Diagnosis: I Don’t Give a S#@% about myself

One of the most frustrating things I encounter at work is trying to help people who doesn’t want to help themselves.

Here are the 10 top clinical signs (for the novice):

1. The beautifully tanned patient who is sunburnt all over, (looking like he/she has just spent their weekend on the beach), and is about to go into the operating theatre to have a melanoma excised.

2. An obsession with blenders. The lap band is tight to maximise weight loss, the patient is supposed to be on a portioned healthy vitamised liquid diet. Instead, he lives on a  ‘vitamised diet’ of Big Mac and French Fries, liquified via a blender. ‘I just don’t understand why I am not losing weight…

3. The dangerous oxygen tank. The patient who just had 1/2 of his right lung removed for cancer – so now he is dependent on oxygen – lighting up a cigarette in the hospital courtyard. Taking a drag on their cigarette in between inhaling a whiff of oxygen from their mask. Honestly – if you want to kill yourself, that’s ok, but to blow up the hospital???

4. An X-ray that shows a new fresh hand fracture through plates and screws over an old fracture. Excuse: ‘Well, punching my fridge is better than punch my Dad in the face, rght?’

5. The MIA patient. The patient was called for the operating room, but he couldn’t be found anywhere. Because he was outside for his ‘last smoke’ before having half f his lip removed for  lip cancer. ‘You only told me that I couldn’t eat or drink before my anaesthetic, you didn’t say I couldn’t smoke.’

6. Patients with bags of ‘unfilled’ medication scripts. One is really unsure as whether these patient don’t take their prescribed medications (for their heart disease, cholesterol, diabetes, infections etc), because they can’t be bothered, they don’t want to or they just ‘don’t believe in taking medications.’

7. DNA’s (did not attend). Patients who have appointments for their cancers to be assessed and removed do not turn up to their appointments despite multiple phone calls, or simply, they have important work-commitments or holidays and need to move their appointment to 6 months later when things are quiet (and the cancer will be inoperable.)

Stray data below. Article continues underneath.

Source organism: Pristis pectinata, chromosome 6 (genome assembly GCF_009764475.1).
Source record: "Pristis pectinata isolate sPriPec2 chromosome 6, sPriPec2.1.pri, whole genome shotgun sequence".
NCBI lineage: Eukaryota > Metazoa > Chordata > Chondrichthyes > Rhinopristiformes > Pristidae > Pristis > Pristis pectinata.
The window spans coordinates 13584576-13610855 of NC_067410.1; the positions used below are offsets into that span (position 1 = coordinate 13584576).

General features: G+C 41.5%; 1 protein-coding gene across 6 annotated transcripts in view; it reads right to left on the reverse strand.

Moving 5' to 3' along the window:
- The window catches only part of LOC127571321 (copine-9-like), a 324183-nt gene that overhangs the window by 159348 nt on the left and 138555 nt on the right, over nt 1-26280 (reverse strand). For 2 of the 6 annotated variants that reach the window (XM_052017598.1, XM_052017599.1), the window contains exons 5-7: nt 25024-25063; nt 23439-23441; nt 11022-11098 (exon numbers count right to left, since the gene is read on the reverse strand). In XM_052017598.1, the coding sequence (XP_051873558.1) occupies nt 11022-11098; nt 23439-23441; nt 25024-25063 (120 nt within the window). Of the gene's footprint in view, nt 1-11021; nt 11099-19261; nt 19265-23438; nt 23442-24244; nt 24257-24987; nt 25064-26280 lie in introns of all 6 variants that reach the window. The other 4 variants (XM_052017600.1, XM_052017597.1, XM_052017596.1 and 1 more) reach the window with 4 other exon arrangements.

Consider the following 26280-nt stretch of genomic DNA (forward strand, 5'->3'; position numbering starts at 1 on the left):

8. The broken plaster on a broken arm. Sometimes, the non-existent plaster on a broken arm. ‘I know my arm is broken, but it got so itchy I had to take the plaster off’.

9. The gigantic fungating cancers. It takes time for cancers to grow. When I see a very very large cancer, I wonder why patients don’t come in when it was the size of a coin. Once I had a patient with a skin cancer on his chest. It was the size of a dinner plate, and it had already eaten into his breast bone. I asked him why he left it until now to come, he said that he only came in because it was growing into his neck and he couldn’t hide it behind his business shirt and tie at work anymore. Did he know it was a cancer? Yes, but he was too busy at work to take time off for an operation.

10. The smoker with a cigarette dangling out of his neck. The throat cancer patient who had his throat removed now has to breathe out of his tracheostomy. He was found lighting up with a cigarette taped to his tracheostomy. A short-cut highway of delivering poisons directly into his lungs. Well, I guess he won’t get oral cancers from smoking this way.

The Differential Diagnoses:
1. I have a severe case of NFI (No F&%$* Idea)
2. I am so f$%#@ scared that I’d rather bury my head in the sand
3. My health is my doctor’s responsibility because that’s their job to fix it

But sometimes we just have to face the harsh diagnosis of: I don’t Give a Shit about Myself.

 

7 thoughts on “Diagnosis: I Don’t Give a S#@% about myself

  1. #7 and #9 made me laugh out loud. Holy shit! At what point do you take cancer seriously? I’d likely crap my pants if I HAD CANCER GROWING ON MY CHEST! My sister-in-law is an oncologist and so many times she treats the obese chain smoker who asks “why me?” like they had no idea that poisoning your body for decades might have some consequences.

    • Hello John! I know. Lack is insight or rather, denial of insight is inherent in some people. I do have to remind myself several times each day that it’s not my place to judge! I can be more patient than the patient 😀 Haha.

        • I’ve heard of surgeons voicing displeasure, or out right refusing, to perform an organ transplant due to a patient refusing to change their unhealthy ways. Is this possible or is this just some patient/media hyperbole?

          • Certain procedures have a criteria checklist that patients have to meet before they are deemed suitable. Some criterias are things they have no control over e.g. Asthma, some are things they do. Organ transplantation is one of the most stringent in regards to this.
            The sad things is, some patient accept the decision when they are turned down for an operation, whilst some look for ways to blame everyone else except themselves. I once turned down a patient because she was morbidly obese and a smoker. She reported me to the equal opportunities commission to say that I discriminated against her because she was fat and a smoker. I wrote back (to the horror of my lawyer) that yes it is true. But it is a clinical discrimination because scientific evidence show that in fat smokers, this operation posed more risks than benefit. I refused to do harm to the patient. I never heard from them again.

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